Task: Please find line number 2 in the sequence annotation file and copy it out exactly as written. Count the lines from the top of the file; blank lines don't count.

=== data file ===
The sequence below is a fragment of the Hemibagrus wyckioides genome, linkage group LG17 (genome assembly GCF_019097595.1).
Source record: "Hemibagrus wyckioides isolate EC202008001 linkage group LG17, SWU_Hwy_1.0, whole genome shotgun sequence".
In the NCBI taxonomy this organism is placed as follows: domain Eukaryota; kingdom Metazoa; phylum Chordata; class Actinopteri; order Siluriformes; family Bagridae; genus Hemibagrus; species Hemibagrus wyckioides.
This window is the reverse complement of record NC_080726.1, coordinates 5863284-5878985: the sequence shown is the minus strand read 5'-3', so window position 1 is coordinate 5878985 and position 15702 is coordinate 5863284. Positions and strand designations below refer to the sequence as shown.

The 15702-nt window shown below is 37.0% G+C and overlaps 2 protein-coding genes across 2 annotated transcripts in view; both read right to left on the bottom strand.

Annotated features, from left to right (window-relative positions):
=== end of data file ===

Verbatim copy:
Source record: "Hemibagrus wyckioides isolate EC202008001 linkage group LG17, SWU_Hwy_1.0, whole genome shotgun sequence".